Martin Luther, the (Protestant) Reformation, and music: combined, this constellation illustrates one of the most revealing “uses of history” in European musical culture. In order to commemorate the publication of Martin Luther’s Ninety-Five Theses (Disputation on the Power of Indulgences) on 31 October 1517, the Lutheran Church – in the centuries that followed – also relied on liturgical forms and musical means.
This can be seen from the first widely celebrated centenary in 1617. In 1617, texts like „Ein feste Burg “ and „Bewahr uns Herr” could be understood as battle hymns in a time of political turmoil, where the Roman Papacy was seen as a real menacing force. In 1717, the story is quite different; the core repertory of Lutheran songs became included in the festive liturgies in order to reinforce the stability of tradition.
In the 19th century, commemorations of the Lutheran Reformation (also of Luther’s life) included now well-established musical traditions in the search for national identity and affirmation – thus Lutheran hymns could adopt clearly nationalist overtones (something which is also the case in 1917, in the midst of the First World War).
And nowadays? In 2017, after a “Luther Decade” organized by the Evangelical Church in Germany (2007-2017, including also a “theme year” for music in 2012: in preparation for the fifth centenary, the celebrations in Germany have reached their peak. Included in these celebrations were countless concerts with music by composers active within the Lutheran church (like Heinrich Schütz and Johann Sebastian Bach), and also a musical production based on Luther’s appearance at the Diet in Worms.
Yet, it is interesting to observe to what extent Luther is often still portrayed as an innovator and highly influential individual. In a modern and pluralist society, one had probably expected more attention afforded to the regional diversity of early modern reform movements or the ‘non-innovative’ phenomena. For many reformers, who pleaded for a ‘re-formatio’, that is a re-establishment of the church, it was of course vital to show that they did not break with tradition.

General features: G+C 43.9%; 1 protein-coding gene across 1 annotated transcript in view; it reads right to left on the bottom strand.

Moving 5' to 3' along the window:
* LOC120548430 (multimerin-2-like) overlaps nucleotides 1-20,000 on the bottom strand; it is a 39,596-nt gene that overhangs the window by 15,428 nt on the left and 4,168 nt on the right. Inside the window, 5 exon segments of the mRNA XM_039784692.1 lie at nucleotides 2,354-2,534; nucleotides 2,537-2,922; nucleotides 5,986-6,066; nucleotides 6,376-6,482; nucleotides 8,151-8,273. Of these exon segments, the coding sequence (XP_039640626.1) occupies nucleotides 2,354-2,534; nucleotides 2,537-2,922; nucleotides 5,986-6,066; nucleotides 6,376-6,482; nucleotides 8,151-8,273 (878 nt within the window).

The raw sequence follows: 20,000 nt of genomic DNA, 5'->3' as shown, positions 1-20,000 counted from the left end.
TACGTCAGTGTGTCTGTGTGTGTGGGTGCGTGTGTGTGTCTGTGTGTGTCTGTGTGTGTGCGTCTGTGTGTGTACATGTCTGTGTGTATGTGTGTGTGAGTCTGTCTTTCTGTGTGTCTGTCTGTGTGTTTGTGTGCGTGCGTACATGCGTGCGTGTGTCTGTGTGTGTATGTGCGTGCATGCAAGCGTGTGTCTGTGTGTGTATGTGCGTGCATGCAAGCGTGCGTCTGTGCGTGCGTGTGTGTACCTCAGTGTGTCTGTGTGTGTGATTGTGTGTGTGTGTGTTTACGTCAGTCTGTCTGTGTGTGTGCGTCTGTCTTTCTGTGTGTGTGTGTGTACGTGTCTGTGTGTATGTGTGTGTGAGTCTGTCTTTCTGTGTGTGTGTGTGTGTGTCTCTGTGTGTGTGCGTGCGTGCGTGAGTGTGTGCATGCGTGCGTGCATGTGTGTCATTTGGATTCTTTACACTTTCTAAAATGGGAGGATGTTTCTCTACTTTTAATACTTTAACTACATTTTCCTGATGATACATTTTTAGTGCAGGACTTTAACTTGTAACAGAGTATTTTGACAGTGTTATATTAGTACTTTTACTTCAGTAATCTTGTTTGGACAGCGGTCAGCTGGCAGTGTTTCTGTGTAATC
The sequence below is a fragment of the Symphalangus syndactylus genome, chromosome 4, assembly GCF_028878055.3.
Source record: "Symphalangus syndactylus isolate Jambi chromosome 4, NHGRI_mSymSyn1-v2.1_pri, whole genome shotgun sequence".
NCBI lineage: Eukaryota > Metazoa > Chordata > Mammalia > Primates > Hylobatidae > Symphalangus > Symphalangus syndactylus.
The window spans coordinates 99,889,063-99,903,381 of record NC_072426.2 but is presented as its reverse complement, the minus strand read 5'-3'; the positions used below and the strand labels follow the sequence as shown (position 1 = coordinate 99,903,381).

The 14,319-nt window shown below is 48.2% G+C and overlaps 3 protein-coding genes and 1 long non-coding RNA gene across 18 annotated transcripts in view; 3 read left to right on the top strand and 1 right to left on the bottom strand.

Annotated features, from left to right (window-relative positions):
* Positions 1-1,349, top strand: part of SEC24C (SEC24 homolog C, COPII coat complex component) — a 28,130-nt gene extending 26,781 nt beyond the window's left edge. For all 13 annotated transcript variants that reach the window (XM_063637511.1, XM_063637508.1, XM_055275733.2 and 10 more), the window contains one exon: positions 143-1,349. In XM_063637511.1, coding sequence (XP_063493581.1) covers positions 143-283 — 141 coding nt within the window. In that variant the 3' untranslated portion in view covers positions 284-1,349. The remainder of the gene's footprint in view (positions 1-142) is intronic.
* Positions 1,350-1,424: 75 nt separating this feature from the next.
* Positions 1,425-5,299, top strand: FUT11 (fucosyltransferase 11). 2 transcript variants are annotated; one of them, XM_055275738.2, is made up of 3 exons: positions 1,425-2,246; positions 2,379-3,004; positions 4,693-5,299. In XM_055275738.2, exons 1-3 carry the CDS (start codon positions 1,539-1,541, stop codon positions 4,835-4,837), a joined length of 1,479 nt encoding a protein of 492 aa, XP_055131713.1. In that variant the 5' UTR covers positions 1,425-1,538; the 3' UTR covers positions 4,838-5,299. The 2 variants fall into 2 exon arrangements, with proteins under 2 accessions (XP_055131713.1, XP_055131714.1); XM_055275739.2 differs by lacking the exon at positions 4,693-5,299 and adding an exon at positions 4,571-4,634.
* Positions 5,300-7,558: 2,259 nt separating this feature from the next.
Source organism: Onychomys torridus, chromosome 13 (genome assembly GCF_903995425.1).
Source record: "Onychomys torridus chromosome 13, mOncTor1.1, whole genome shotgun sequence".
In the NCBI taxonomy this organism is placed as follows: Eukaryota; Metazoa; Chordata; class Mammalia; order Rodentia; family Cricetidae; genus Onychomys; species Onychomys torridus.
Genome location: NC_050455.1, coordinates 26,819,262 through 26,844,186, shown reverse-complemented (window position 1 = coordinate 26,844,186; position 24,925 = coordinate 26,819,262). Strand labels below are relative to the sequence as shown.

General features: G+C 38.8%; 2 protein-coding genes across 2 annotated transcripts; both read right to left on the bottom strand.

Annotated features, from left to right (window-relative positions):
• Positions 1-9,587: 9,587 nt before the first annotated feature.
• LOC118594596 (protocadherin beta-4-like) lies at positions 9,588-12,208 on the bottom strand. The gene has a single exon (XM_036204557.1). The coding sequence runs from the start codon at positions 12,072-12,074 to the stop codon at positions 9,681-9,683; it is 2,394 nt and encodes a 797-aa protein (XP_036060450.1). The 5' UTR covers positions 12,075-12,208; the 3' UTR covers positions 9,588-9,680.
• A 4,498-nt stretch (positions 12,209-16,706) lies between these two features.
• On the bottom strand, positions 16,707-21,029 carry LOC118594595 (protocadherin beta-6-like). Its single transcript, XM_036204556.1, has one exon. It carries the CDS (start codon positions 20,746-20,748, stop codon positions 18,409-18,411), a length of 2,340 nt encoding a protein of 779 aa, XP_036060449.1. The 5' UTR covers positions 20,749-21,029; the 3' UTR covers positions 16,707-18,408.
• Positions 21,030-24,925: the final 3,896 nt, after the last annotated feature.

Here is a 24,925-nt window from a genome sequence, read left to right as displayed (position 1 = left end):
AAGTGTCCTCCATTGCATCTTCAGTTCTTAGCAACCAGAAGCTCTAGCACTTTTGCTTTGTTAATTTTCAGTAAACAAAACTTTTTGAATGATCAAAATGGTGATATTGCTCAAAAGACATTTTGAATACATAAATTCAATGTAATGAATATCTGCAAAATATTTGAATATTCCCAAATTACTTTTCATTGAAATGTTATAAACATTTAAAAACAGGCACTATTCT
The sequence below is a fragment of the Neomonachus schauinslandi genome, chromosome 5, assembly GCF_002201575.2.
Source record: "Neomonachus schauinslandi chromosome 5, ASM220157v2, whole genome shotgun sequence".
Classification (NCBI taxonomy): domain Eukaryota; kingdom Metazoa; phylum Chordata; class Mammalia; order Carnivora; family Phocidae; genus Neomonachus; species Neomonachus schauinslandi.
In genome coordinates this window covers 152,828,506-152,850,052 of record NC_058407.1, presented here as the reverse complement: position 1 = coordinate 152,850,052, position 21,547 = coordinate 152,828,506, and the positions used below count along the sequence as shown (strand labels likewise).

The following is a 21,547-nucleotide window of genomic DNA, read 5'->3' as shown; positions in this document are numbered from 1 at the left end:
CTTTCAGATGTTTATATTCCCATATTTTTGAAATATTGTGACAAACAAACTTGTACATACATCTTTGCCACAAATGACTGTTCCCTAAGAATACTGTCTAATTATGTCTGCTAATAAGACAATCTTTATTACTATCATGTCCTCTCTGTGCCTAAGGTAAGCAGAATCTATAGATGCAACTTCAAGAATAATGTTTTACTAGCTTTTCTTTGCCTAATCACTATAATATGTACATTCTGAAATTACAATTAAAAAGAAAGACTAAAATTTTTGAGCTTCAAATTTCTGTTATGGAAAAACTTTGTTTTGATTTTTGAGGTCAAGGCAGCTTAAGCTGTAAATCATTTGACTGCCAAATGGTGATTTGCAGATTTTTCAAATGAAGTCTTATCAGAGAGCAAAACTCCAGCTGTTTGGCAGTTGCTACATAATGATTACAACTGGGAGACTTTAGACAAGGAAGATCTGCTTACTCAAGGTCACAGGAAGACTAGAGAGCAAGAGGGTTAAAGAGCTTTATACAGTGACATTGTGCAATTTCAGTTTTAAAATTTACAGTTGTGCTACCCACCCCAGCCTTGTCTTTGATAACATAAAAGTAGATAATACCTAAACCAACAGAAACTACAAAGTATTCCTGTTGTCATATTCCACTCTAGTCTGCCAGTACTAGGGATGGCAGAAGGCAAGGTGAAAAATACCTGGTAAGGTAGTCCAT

For the Heidelberg team of SoundMe, this ‘Luther season’ nevertheless offered a splendid series of occasions where we could present our work in relation to tradition-keeping in Lutheran contexts, and discuss our ideas with colleagues from musicology and other disciplines.
For the interdisciplinary Winter School „Luther and the Arts“ (University of Tübingen, 4–6 October 2017), Inga Mai Groote contributed a keynote in which she underlined the different stances the early reformers took towards music and recalled that the intention was often not that of a radical break. At the same meeting, Christine Roth presented her work in discussing several layers of tradition in the transmission of sacred musical repertory. It was interesting to see during the event that, in art history especially, similar ambivalences between the continuous uses of tradition and innovation still stimulate discussions among researchers.
Christine Roth also gave a paper on her current research at the international conference “Das musikalische Erbe der Reformation” (Augsburg, 16 June 2017) and at the joint early music research seminar of the Musicological Institutes of Mainz and Weimar-Jena (12 May 2017), where she addressed the role of historiography and tradition-building in hymn collections.
Inga Mai Groote was invited to give a keynote for the Lutheran Music Conference (Uppsala University, 14-16 September 2017) on “Melanchthonian Models for Music’s Role in Society”. Melanchthon contributed some highly influential elements to the typical ‘Lutheran’ attitude towards music, and also stressed the links with ancient philosophy and early Christian traditions. At another symposium, directed to a non-specialist public („Deutsche Humanisten, Martin Luther und die Macht der Medien”, organized by Mannheimer Altertumsverein 1859, 22 September 2017), she gave a talk on the role of Protestant hymns, discussing re-uses of contrafacta and musical arrangements that illustrated the role of these melodies and texts in the constitution of a musical collective memory.